Responding to Medical Emergencies in Your Theater
Medical Emergencies in Your Theater Don’t Have to be a Nightmare
Medical emergencies, they come without warning and can happen anywhere. Heart attack, stroke, seizures, inability to walk, loss of sight, anything can happen. Movie theaters and cinemas aren’t immune to the possibility just because they are family friendly past time. Prepare your staff for responding to medical emergencies in your theater with these tips.
Training is vital for an effective response to medical emergencies in your theater. All staff should be trained to use all life-saving equipment such as AEDs, be trained in CPR and First Aid, and know how to calmly respond to these situations. Training goes beyond CPR though, staff also need to be trained on their roles and responsibilities. One person needs to dial 9-1-1, one person needs to show responders where the victim is, one needs to notify management, and others need to evacuate the area, bring up the lights, and keep others a safe distance away.
Medical Supply Location
The location of your theaters medical supplies, first aid kits, and AEDs is critical to an efficient response. Staff should not have to fumble around looking for a key, or getting a ladder to reach a first aid kit that is placed too high. Instead these supplies should be kept in a safe, easily accessible, and visible area to reduce response time. Not only should they be easy to reach, they should also be well stocked and frequently inspected. First aid kits should always have multiple pairs of hypoallergenic gloves and plenty of bandages, gauze, etc. A good rule of thumb is to always check and restock supplies after they are used, otherwise, once a month on a regular schedule.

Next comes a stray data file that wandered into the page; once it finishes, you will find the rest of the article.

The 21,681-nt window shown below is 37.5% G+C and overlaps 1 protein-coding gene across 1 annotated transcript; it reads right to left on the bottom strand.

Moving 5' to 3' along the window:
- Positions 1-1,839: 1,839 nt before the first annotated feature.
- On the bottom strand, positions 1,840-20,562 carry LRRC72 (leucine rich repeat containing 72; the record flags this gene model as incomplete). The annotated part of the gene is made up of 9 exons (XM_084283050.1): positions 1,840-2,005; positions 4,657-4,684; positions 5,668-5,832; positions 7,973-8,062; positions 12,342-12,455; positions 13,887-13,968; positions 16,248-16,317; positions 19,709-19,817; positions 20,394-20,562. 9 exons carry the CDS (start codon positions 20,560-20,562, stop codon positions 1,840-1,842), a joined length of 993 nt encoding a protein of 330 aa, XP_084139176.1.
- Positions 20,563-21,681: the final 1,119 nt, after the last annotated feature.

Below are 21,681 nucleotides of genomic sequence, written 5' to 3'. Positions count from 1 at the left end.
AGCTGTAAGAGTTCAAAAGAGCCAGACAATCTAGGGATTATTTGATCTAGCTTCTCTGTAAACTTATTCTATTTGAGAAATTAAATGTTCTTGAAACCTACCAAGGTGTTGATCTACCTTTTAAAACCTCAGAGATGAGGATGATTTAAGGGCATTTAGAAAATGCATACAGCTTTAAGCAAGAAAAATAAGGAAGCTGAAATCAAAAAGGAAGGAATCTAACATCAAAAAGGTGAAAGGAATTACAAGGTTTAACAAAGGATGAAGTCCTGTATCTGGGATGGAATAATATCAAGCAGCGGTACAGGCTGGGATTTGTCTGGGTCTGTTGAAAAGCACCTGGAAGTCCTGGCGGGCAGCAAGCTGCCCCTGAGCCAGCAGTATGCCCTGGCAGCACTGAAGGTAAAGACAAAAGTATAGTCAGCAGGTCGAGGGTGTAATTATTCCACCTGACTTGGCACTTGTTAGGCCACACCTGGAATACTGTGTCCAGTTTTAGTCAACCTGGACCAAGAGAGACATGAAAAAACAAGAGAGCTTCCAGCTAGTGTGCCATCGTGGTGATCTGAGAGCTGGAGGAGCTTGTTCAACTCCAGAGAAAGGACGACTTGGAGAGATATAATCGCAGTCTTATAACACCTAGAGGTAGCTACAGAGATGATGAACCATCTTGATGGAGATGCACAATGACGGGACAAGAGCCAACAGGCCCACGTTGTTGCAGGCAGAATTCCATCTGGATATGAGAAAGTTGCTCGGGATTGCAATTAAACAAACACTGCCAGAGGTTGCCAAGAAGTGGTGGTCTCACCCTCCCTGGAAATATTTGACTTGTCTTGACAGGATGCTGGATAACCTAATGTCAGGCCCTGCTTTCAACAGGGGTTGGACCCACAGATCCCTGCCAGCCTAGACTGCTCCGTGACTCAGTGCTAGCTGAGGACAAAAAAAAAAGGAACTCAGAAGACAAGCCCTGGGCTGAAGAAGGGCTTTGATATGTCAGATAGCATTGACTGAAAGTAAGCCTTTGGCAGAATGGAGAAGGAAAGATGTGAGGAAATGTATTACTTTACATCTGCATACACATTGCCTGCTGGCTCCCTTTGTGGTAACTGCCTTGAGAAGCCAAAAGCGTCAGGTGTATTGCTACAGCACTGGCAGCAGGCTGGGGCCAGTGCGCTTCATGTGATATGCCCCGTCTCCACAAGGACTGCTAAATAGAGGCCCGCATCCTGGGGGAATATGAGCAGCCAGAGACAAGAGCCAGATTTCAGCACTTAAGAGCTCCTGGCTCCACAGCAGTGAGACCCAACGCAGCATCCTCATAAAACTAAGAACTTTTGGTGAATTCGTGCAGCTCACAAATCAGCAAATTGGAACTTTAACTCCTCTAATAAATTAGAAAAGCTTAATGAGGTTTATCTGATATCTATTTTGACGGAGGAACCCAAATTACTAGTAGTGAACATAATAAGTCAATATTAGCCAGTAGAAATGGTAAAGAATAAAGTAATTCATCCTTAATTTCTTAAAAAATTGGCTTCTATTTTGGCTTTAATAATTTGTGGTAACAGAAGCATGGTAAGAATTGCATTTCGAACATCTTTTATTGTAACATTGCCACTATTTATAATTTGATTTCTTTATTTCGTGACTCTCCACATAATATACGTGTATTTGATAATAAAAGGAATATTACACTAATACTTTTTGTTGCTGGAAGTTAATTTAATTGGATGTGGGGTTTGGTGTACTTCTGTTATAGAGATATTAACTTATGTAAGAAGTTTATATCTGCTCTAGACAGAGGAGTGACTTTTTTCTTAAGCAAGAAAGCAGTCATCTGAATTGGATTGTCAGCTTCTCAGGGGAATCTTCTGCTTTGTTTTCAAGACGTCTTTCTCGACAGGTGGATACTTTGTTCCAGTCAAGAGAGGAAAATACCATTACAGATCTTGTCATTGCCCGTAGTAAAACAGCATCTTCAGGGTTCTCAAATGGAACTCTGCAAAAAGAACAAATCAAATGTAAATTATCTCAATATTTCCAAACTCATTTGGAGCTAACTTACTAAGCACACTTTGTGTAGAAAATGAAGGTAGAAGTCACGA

These life-saving and proven devices should be present in your theater. If you have more than one floor, keep at least one AED on each level of your theater. When an AED is used, ensure you change the defibrillator pads for the next use. To simplify this, keep extra pads in the box and replace as necessary.
Emergency Chain of Command
One of the most important aspects of responding to a medical emergency is for different people to have different responsibilities. In the event of a medical emergency, someone will need to notify management, someone will need to call 9-1-1, and another person should be responsible for bringing the lights up (if in a theater room). Don’t forget to assign staff to meet responders at the door and show them where the victim is. Management will be responsible for getting personal information and following up on where they are being taken, and getting other moviegoers to safety.
It may not seem like it, but medical emergencies are more common than you’d think at places like movie theaters. Without proper training and knowledge, a medical emergency can quickly turn into a medical nightmare for management and other staff. Follow these tips for reduced response time and a more effective reaction to medical emergencies in your theater.